Ask The Experts: Money Matters

By Mike Miles

TSP withdrawal options

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Q. I am under FERS and contribute the maximum amount into TSP. When I am eligible to retire (57-1/2), do I have to immediately start collecting out of my TSP once retired, or can I roll it over into another bank or institution into a 401K without penalty? And how does one receive payments if I can’t roll it over? Read the rest of this entry »

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Withdrawal penalty?

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Q. I recently retired under CSRS. I am 57. I would like to take a partial withdrawal from my TSP. What penalties and taxes will I have to pay on the amount I withdraw.

A. As long as you retired during or after the year in which you reached age 55, there will be no early withdrawal penalty due. There will be 20 percent mandatory withholding taken from your payment, however, unless you roll the money over directly to an IRA.

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TSP rollover

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Q. At age 57, can I pull all my TSP out and roll it over into a primary house without paying tax?

A. No.

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Rollover limit

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Q. I know partial withdrawals are limited to one in retirement under TSP. Does this apply to rollovers as well? I want to top off my marginal federal tax bracket each year until I hit 70-½ by doing a TSP rollover of a varying amount to my existing external Roth account. If I have to use the monthly payment option to do it, it’s just too much trouble.

A. Only one lump-sum TSP withdrawal or rollover is allowed per lifetime.

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Withdrawal plan

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Q. I am a 57-year-old FERS employee with over 38 years of federal service (including seven years of military service which I bought back). I have approximately $470,000 in my TSP account and plan to retire in January 2015. Can I take an immediate one-time-only partial withdrawal when I retire and elect to receive a specific dollar amount of monthly distributions immediately thereafter and, in a few years, halt the monthly distributions and roll over my remaining TSP balance to an outside IRA?

A. Yes

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Roth IRA

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Q. Can you roll an existing Roth IRA into you Roth TSP fund?

A. No.

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TSP rollover

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Q. I am almost 57-1/2 years old, and I have more than 30 years with the Defense Department. Can I roll my TSP into a self-directed IRA now without retiring or quitting? I want control over where it is and how it grows, and I am concerned about the government taking it to pay its debts before I can remove it normally at 59-1/2.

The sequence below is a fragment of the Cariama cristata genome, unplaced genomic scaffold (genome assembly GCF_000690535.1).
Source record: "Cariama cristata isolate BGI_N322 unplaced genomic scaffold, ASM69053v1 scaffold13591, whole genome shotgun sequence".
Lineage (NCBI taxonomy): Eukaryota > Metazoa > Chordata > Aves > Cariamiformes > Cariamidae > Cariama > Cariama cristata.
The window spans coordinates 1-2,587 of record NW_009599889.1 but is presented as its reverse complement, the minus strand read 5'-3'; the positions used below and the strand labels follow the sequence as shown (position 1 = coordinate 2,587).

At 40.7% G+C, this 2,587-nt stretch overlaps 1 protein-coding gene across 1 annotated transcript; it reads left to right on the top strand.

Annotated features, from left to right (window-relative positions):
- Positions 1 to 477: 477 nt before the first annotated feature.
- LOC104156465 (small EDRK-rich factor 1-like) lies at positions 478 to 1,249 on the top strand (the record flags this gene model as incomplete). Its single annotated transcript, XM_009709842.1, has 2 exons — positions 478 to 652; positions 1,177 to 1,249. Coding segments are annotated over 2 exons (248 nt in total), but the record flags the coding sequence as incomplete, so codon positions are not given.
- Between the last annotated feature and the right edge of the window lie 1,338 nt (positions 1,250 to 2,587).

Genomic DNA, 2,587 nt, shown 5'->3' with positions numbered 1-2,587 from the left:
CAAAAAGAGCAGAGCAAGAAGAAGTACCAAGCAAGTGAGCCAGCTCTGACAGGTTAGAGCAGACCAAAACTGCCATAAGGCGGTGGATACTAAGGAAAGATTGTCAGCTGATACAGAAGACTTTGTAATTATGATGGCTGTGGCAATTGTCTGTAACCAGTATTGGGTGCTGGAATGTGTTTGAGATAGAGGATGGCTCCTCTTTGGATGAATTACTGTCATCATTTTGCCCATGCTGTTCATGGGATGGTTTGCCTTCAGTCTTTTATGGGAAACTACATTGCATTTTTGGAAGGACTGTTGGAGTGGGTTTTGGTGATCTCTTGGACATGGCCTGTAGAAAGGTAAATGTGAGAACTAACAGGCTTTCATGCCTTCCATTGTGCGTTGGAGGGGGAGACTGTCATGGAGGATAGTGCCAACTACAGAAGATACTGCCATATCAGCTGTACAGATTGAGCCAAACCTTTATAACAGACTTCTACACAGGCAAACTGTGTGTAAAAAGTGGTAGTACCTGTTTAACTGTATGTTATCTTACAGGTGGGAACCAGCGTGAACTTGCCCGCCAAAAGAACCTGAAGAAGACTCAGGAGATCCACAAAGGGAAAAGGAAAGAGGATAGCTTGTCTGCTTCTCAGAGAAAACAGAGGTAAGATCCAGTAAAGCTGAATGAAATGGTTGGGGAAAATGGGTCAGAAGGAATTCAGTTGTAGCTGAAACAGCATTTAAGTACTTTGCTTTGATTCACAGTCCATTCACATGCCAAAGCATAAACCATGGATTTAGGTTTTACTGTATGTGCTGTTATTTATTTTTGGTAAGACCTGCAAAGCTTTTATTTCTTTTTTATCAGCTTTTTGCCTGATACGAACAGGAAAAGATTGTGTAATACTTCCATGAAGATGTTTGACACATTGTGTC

A. No.

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Roth IRA to TSP

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Q. Can you roll an existing Roth IRA into your Roth TSP fund?

A. No.

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TSP catch up contributions after IRA rollover

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Q. Yesterday, I read your article dated May 20, 2013, “How to be a good pension fund manager.” I wish I had read it before I moved money from my TSP to an outside IRA last year. I wish I had taken some other steps as well. I now want to add back cash to my Thrift Savings Plan before I retire. I could retire at the end of November 2014. Can I do that with catch up contributions?

My major disappointment is with the TSP staff and the absence of an onsite adviser in human resources. Does it benefit the TSP not to go an extra step to inform investors? For those of us who, as you say, are “unsuspecting” and naïve and succumb to IRA sales people, we need a little more hand-holding. I did get a phone call from the TSP, but they never mentioned anything about the impacts of reducing my TSP through an in-service, age-based withdrawal. How can this be changed?

A. If you’re age 50 or over, you may make catch up contributions to the TSP. You may also move the IRA money back into the your TSP account. The TSP, like most employer sponsored retirement plans, does not give investment advice to its participants because it doesn’t want the liability associated with this activity. One of the reasons employers shifted from defined benefit pension to plans to defined contribution plans was to reduce their liability.

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Partial TSP withdrawal

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Q. I am 60 and had to retire early due to disability. I am receiving Social Security disability and a small annuity. Can I take a small amount — say, $10,000 — from my account but then start monthly draws when/if it becomes necessary? Should I leave all of my money in this account or do a rollover into a regular or Roth IRA?

A. Yes, as long as you have not previously used your single partial withdrawal. I think you should retain your Thrift Savings Plan account for as long as possible.

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